This was fantastic. It was one of those episodes which had every audience member transfixed. There was no let-up, no chance to draw breath. The guests – Keith Chegwin and Michael Grade – contributed too, with Grade especially displaying comic timing which had previously gone undetected as an attribute of this most telegenic of television executives. He was not in telly at the time, enjoying a non-executive directorship of Camelot, which had just denied a Lottery winning couple the jackpot because they couldn’t provide the ticket, even though Camelot themselves had established they were bona fide winners. “We decided we couldn’t give out the winnings, because …” “… you were too mean!” muttered Hislop, to huge laughter. “… We were told it would be better if we didn’t on legal advice,” Grade continued.

“And you’re a non executive director,” ascertained Deayton. “What does that mean?” “Well, it’s a bit like a bidet,” replied Grade. “You don’t know what it’s for but it adds a touch of class.”

Chegwin’s moment of mockery came twice over; firstly when mention was made of his naturist quiz ignominy The Naked Jungle. “I only had a small part on the show,” he grinned, before asking Hislop if he watched it. “Er, I missed it,” replied the team captain. “A lot of us saw it and missed it,” jumped in Merton.

Chegwin was also played a clip of a song called I Wish I Could Be Keith Chegwin For A Day by some band called Obvious Pseudonym. “Is it ironic?” asked Grade.

It was an outlandishly good episode after many weeks of reasonable but not climactic editions. It was one of those editions which the production team must dream of every time they put the blank sheet of paper in front of them for the next instalment – great news stories to discuss, captains on form, and the just the right guests popping in.

The rest of the series petered out by comparison, though interest was sparked by the appearance of Elton John the following week, confirming stories a fortnight earlier in the tabloids that he had agreed to go on. The rock star himself, though, said nothing at all. The studio audience and the home audience were treated differently by the scam which was going on, prompted by a last-ditch withdrawal by the rock star and no time for a quick call to some comedian’s agent to try to hitch up a last-minute replacement. The difference was that the studio audience weren’t let in on the gag.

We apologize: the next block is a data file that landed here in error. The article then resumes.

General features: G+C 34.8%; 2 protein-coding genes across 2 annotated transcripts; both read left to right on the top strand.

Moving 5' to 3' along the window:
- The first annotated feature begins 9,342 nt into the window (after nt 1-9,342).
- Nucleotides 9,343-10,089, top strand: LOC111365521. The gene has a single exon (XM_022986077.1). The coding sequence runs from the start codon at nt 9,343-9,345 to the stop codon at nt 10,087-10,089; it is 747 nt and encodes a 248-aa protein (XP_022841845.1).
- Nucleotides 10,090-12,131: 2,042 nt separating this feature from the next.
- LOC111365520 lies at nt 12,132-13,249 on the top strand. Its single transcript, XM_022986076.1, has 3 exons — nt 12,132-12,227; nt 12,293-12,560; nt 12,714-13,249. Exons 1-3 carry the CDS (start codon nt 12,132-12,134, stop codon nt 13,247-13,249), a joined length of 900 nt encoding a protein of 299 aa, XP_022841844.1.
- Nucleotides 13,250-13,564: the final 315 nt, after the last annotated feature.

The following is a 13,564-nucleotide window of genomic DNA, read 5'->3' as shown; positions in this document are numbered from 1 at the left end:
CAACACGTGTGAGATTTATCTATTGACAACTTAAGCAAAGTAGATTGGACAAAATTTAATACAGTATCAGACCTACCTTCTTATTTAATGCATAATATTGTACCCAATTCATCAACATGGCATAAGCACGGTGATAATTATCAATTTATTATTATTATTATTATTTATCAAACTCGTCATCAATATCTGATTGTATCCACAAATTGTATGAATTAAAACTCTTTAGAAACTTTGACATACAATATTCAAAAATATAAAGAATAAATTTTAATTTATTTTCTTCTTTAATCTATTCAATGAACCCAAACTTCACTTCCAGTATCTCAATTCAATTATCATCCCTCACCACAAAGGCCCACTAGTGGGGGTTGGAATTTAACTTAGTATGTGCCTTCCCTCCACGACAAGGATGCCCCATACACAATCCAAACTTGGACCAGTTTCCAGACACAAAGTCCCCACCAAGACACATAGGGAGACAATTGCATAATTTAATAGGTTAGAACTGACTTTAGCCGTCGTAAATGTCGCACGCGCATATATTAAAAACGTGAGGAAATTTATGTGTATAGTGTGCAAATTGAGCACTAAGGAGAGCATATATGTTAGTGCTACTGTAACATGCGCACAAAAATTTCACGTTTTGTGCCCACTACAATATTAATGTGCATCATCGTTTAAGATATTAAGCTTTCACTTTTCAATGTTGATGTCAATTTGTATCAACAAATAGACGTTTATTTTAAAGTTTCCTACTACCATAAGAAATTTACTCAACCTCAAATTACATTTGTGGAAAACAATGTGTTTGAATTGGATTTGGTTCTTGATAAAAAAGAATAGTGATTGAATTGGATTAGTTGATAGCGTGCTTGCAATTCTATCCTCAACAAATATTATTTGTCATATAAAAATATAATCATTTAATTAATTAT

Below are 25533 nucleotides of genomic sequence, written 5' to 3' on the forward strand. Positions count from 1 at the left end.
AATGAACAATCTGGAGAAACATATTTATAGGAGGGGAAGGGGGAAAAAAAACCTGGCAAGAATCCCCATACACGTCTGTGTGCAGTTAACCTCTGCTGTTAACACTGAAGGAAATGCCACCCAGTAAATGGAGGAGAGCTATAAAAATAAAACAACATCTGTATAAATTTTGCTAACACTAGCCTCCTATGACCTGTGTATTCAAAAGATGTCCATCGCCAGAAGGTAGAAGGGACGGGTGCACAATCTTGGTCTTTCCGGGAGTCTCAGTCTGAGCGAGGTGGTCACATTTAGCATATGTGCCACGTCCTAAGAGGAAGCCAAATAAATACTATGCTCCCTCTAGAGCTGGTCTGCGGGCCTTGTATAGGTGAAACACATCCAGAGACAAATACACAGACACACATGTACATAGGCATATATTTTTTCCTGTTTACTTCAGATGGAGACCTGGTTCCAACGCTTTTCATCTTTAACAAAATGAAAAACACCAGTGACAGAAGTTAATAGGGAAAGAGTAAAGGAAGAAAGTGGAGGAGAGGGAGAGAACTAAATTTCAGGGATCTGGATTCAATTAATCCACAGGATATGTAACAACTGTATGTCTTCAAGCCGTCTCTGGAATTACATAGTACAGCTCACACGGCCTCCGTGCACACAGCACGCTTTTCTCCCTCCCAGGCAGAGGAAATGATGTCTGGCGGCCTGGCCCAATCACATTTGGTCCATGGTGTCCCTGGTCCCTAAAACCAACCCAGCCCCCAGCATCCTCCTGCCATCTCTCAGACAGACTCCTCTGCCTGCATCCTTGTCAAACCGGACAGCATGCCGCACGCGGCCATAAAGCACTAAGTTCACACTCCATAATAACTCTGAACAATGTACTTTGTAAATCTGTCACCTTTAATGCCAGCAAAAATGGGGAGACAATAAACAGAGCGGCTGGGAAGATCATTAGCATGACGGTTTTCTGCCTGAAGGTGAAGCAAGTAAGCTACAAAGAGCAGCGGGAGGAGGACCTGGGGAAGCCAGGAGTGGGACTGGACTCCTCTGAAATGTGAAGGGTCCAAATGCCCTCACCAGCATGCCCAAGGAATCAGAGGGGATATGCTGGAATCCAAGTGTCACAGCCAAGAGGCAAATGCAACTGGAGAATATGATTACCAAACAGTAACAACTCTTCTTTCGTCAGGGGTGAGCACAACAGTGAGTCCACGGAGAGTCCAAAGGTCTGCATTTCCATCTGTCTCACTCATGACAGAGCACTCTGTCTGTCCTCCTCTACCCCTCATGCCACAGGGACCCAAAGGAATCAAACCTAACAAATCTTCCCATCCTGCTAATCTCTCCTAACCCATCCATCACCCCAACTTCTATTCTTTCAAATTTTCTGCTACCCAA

I was in that audience. It was my 28th birthday and I was really looking forward to it. Sitting at the back this time, I saw Deayton do his usual “no fire exits” routine before introducing the skippers and then Janet Street-Porter. Then he said: “Our second guest is here but not quite ready. He’ll be joining us shortly.” The crowd were expecting Elton John, so when the second guest walked out about 30 seconds later and took his place by Merton, we all cheered as it was clearly him. Settled and ready, the theme music began.

Over the next 45 minutes yer man with Merton said about four words, and at least three of them were “yeah”. Rumblings in the crowd surfaced briefly, but it’s difficult to whisper to one another when you’re so interested and enthralled by the action in front of you (though the inexorable Street-Porter was doing her best to make the whole thing as unwatchable as possible). Eventually, word spread that it was a lookalike, but even then I was trying to be too clever and suspected it was the real Elton John just deciding to have flouncy moment by saying nothing at all. It’d give him more headlines than a steady-as-you go appearance.